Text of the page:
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Maybe it's 20/20 hindsight...

But what's reported in this article from the New York Times (free registration required) makes sense to me as an observer of dogs:
More surprising to dog lovers might be some of the relationships among breeds that the research revealed. The German shepherd, for example, is closer genetically to mastiffs, boxers and other "guarding" dogs than to herding dogs.
Makes sense. What German shepherds primarily do, in my experience, is stand and watch. Herding dogs are always running around.
The fleet greyhound, Irish wolfhound, borzoi, or Russian wolfhound, and lumbering Saint Bernard count herding dogs among their closest kin.
Similarly, makes sense: The sight hounds have a strong prey drive, and the prey drive is part of what makes shepherds herd. (I have to admit the St Bernard's belonging to the same group isn't particularly intuitive, though.)
And the pharaoh hound and Ibizan hound, often called the oldest of breeds, are really recent constructions, as is the Norwegian elkhound.
It makes sense that pharaoh hounds and Ibizan hounds can't be "the oldest of breeds." They look entirely unlike wolves, which dogs are bred from.

I'm looking forward to hearing whether the Animal Planet dog show announcers change some of their patter in response to this information.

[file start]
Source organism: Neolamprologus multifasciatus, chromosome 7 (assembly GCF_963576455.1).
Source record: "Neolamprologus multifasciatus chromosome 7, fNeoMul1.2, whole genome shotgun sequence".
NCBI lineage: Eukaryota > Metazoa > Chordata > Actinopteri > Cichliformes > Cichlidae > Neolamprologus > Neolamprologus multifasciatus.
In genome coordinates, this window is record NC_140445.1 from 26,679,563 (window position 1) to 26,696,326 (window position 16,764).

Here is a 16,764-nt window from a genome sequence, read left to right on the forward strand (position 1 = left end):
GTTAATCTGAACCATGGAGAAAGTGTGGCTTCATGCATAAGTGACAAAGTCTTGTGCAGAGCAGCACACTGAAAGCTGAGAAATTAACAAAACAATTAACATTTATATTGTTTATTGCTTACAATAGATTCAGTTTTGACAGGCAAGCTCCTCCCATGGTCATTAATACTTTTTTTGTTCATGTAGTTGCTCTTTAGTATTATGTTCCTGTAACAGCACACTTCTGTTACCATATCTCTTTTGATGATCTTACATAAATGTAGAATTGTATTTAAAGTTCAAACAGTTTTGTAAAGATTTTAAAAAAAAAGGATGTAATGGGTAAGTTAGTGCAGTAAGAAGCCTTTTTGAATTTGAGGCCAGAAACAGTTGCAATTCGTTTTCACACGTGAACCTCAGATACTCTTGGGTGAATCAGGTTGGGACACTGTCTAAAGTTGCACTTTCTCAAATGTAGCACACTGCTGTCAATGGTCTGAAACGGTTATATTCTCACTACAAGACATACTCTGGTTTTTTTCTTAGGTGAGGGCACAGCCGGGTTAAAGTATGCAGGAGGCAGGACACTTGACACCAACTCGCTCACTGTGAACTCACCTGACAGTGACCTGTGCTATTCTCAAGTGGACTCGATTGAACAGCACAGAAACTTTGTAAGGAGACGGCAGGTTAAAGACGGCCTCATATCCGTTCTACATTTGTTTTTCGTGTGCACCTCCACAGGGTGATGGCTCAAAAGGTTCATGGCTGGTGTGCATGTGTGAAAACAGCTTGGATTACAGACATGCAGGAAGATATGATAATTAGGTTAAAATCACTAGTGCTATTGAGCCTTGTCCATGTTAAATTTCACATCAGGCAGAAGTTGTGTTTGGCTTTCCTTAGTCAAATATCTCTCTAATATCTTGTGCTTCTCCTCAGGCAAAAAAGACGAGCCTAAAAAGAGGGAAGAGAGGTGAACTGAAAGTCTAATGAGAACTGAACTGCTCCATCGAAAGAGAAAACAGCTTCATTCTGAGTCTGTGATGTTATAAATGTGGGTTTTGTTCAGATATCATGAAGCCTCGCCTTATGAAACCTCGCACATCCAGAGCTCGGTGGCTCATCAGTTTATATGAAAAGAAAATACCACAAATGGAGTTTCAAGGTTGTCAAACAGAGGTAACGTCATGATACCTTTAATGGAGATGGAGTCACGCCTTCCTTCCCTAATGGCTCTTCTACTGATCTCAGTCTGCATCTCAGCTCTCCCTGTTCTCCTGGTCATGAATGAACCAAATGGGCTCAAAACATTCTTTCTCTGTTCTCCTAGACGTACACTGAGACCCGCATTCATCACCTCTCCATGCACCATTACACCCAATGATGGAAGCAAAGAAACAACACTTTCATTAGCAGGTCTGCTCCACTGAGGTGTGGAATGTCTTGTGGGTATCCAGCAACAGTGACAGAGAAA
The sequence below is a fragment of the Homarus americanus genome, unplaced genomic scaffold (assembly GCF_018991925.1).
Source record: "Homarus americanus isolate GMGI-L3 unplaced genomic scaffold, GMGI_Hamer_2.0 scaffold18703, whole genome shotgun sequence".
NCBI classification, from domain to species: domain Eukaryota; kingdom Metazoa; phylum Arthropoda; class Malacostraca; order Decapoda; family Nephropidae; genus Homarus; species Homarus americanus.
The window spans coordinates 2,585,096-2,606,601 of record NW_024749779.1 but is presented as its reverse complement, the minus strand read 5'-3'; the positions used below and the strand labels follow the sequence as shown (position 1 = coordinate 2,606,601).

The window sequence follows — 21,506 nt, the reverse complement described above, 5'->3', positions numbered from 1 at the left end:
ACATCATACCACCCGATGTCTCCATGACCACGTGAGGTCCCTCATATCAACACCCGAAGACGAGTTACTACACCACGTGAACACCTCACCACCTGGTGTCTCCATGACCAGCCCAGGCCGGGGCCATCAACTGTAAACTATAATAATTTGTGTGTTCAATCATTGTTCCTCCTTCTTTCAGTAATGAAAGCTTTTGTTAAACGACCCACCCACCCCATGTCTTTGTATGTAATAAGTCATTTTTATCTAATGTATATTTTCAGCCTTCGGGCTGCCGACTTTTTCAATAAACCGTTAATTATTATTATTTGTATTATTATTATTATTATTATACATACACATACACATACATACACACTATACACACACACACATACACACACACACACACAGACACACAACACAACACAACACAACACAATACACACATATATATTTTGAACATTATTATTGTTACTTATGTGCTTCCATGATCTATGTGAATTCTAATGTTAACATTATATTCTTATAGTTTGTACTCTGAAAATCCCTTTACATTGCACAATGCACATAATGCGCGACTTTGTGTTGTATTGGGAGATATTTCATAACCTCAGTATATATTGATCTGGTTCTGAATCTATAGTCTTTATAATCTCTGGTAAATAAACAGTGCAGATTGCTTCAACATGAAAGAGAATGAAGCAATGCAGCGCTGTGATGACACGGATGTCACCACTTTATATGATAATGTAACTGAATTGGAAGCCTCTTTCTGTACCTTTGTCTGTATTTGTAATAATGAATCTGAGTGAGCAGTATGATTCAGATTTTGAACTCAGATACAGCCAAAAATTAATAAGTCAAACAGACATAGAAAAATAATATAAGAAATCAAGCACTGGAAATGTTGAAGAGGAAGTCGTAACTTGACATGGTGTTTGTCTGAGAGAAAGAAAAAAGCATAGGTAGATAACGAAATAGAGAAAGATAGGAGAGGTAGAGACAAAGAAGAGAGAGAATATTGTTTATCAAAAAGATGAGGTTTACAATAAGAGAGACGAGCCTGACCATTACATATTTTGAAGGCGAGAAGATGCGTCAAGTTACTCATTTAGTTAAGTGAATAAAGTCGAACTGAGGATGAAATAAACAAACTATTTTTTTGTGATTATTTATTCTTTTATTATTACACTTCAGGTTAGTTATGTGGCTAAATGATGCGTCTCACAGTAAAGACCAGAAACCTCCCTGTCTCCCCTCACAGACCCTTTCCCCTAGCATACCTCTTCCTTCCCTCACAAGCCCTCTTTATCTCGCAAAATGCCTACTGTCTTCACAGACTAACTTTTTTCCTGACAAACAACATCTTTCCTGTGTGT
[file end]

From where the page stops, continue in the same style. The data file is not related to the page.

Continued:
( 5 comments — Leave a comment )
May. 21st, 2004 11:01 am (UTC)
Ibizans are crazy dogs. I like them.
May. 21st, 2004 02:54 pm (UTC)
They look entirely unlike wolves, which dogs are bred from.

Yes, but so do Shar-pei's, which in the article about the study I read in the San Jose Mercury News, are genetically "ancient dogs." And I don't think that chows, another ancient dog breed, look much like wolves, either, but YMMV.
May. 21st, 2004 10:57 pm (UTC)
True. I guess that part is more 20/20 hindsight.
May. 21st, 2004 07:00 pm (UTC)
Sounds like the writer was thinking more about the name "German shepherd" than about the dogs themselves...

As for the "old" breeds, I'd believe that a breed that looks particularly unlike wolves, while unlikely to have been around in that form all that long, might be descended from some of the earliest offshoots (more time to evolve in a different direction that way), which makes me wonder if that might have something to do with their being thought of as old breeds. (Unless, of course, all domesticated dogs share a common point of divergence from wolves, in which case my thought makes no sense at all.)
May. 21st, 2004 10:59 pm (UTC)
I think German shepherd dogs do actually herd, but they don't seem to act like a lot of other herding dogs.

They may be thinking these days that all dogs share a common wolf ancestor or five, but ancient breeds could still have diverged and then been maintained more or less as they were.
( 5 comments — Leave a comment )

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